P17044: Human Tremor Mitigation


Project Summary Project Information

Roughly 7 million Americans suffer from some form of Essential Tremor, most commonly manifesting in their arms and hands. An Essential Tremor is an involuntary rhythmic shaking in the appendage of a patient.

Currently these tremors can be mitigated through various forms of drug treatments but often involve side effects, regular checkups and self-monitoring. They also tend to lose their potency over time, requiring increases in daily dosage.

The goals of this project are to research the current state of wearable tremor mitigation technologies and identify gaps in treatment options.

The expected end result is a wearable tremor mitigation technology that decreases the intensity of the tremors and increases the patient’s dexterity and confidence in the daily life.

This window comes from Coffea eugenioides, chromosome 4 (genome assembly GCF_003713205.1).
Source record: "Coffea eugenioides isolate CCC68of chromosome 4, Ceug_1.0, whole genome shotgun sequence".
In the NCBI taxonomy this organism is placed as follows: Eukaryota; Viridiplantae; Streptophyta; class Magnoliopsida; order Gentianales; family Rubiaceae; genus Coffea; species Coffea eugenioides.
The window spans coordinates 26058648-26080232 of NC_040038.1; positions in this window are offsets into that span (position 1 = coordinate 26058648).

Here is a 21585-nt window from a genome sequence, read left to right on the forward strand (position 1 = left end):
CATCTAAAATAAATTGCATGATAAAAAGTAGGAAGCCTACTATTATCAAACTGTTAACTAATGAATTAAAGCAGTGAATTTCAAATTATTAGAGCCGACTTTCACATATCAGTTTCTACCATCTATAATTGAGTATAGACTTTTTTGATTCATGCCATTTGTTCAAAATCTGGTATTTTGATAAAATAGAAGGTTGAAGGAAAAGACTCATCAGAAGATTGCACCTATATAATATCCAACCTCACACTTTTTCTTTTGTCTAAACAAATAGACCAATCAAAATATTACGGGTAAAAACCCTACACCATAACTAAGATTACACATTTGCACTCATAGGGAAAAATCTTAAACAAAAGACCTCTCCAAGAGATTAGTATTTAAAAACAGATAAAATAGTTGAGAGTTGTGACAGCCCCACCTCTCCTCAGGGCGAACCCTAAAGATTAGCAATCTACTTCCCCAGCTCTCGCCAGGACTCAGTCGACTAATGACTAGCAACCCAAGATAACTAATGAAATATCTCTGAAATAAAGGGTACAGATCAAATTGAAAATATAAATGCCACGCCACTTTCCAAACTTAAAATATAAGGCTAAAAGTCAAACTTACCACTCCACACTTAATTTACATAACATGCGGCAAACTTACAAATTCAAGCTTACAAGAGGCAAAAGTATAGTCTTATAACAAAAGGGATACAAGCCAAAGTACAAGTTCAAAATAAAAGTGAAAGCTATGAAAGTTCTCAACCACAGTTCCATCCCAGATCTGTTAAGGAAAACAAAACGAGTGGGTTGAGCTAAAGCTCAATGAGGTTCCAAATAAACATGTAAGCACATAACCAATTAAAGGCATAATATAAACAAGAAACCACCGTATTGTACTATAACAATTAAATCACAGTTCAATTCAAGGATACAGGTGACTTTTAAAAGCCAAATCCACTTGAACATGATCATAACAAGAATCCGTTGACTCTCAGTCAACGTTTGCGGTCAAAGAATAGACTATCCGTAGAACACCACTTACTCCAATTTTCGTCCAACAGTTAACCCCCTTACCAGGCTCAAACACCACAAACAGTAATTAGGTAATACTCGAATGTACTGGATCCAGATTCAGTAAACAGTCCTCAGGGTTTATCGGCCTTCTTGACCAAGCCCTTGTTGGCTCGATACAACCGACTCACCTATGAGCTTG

Project Name
Tremor Analysis and Mitigation
Project Number
Project Family
Biomedical track
Start Term
End Term
Faculty Guide
Prof. Edward Hanzlik, echeee@rit.edu
Primary Customer
Dr. Dan Phillips
Sponsor (financial support)
Multidisciplinary Senior Design

Team Members

Sarah, James, Nicholas, Ramy, Peter

Sarah, James, Nicholas, Ramy, Peter

Ramy Kila Mechanical Engineer rxa8463@rit.edu
James Wagner Mechanical Engineer jmw2192@rit.edu
Sarah Sibert Biomedical Engineer ses3666@rit.edu
Peter Marcote Biomedical Engineering pmm9131@rit.edu
Nicholas Lamb Electrical Engineering ngl6210@rit.edu

Table of Contents


Planning & Execution

Background and Research

Problem Definition

Systems Design

Preliminary Detailed Design

Detailed Design

Build & Test Prep

Subsystem Build & Test

Integrated System Build & Test

Integrated System Build & Test with Customer Demo

Customer Handoff & Final Project Documentation

Acknowledgements and Accolades